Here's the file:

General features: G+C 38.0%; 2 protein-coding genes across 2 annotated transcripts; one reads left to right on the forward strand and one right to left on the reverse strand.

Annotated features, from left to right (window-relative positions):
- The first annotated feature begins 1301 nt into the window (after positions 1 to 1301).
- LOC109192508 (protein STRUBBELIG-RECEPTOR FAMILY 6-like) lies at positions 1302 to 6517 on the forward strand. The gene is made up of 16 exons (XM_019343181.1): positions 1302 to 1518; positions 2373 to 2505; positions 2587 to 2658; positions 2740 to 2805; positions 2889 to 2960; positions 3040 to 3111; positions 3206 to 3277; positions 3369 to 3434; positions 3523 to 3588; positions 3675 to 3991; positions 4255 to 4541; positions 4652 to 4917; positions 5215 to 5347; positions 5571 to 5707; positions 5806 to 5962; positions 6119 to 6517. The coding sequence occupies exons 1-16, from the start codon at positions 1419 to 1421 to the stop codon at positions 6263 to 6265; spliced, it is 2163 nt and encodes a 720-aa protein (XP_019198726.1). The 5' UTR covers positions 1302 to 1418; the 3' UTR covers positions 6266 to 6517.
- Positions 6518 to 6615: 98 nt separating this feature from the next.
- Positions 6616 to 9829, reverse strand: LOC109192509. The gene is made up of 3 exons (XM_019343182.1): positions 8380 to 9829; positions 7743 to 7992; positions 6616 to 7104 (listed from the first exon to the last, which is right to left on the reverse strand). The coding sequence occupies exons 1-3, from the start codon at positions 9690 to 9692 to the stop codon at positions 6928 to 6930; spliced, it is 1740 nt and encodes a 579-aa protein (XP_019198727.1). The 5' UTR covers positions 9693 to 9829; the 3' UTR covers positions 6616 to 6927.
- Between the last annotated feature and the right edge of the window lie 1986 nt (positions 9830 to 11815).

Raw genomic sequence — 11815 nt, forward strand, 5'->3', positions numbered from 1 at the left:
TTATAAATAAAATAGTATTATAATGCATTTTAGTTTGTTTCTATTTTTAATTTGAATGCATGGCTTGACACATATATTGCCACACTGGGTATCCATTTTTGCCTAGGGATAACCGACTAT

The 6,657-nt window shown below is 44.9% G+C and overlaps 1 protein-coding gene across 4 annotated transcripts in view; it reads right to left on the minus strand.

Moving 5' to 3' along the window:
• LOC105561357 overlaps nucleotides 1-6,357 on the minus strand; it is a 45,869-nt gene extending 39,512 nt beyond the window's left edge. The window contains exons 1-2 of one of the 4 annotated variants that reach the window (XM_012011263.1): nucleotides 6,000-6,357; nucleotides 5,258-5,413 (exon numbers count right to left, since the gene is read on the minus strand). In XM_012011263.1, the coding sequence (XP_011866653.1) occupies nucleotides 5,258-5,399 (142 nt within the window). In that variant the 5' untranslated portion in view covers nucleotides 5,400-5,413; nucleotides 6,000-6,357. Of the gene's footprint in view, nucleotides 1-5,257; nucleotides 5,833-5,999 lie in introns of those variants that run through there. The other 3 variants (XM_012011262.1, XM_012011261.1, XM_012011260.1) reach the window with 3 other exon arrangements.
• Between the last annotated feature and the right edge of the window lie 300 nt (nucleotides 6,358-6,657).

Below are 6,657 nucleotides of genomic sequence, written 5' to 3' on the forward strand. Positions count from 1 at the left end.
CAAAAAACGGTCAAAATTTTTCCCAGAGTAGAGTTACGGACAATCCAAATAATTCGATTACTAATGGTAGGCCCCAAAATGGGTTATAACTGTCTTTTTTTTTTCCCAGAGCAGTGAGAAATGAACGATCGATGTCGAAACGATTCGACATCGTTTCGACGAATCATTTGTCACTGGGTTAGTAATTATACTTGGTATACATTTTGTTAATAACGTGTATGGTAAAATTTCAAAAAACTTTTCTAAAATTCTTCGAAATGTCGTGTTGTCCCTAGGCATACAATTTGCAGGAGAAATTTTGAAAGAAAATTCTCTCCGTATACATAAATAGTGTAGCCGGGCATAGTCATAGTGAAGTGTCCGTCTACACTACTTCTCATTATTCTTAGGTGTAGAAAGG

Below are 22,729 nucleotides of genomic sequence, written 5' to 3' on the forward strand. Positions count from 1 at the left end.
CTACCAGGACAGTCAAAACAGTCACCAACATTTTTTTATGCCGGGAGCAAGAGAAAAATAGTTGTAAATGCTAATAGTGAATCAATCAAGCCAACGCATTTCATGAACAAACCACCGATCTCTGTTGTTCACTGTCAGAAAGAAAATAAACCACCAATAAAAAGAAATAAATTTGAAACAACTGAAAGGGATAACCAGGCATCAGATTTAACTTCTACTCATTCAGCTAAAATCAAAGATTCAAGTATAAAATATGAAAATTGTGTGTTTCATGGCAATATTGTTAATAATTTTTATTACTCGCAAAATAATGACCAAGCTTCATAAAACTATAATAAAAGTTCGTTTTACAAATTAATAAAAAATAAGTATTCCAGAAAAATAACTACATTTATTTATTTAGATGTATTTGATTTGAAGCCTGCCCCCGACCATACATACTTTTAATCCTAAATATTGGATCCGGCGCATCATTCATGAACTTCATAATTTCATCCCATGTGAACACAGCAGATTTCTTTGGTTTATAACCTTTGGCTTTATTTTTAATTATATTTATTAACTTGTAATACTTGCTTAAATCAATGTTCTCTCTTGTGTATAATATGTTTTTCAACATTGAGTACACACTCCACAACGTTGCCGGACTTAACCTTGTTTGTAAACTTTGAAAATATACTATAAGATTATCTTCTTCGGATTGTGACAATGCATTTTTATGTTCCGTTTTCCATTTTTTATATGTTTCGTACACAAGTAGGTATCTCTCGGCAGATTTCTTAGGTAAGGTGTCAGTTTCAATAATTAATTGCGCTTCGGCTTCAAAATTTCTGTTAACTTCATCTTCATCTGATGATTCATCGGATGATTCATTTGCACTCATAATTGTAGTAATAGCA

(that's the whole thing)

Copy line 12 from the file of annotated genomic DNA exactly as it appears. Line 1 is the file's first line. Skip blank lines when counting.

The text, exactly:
• LOC105561357 overlaps nucleotides 1-6,357 on the minus strand; it is a 45,869-nt gene extending 39,512 nt beyond the window's left edge. The window contains exons 1-2 of one of the 4 annotated variants that reach the window (XM_012011263.1): nucleotides 6,000-6,357; nucleotides 5,258-5,413 (exon numbers count right to left, since the gene is read on the minus strand). In XM_012011263.1, the coding sequence (XP_011866653.1) occupies nucleotides 5,258-5,399 (142 nt within the window). In that variant the 5' untranslated portion in view covers nucleotides 5,400-5,413; nucleotides 6,000-6,357. Of the gene's footprint in view, nucleotides 1-5,257; nucleotides 5,833-5,999 lie in introns of those variants that run through there. The other 3 variants (XM_012011262.1, XM_012011261.1, XM_012011260.1) reach the window with 3 other exon arrangements.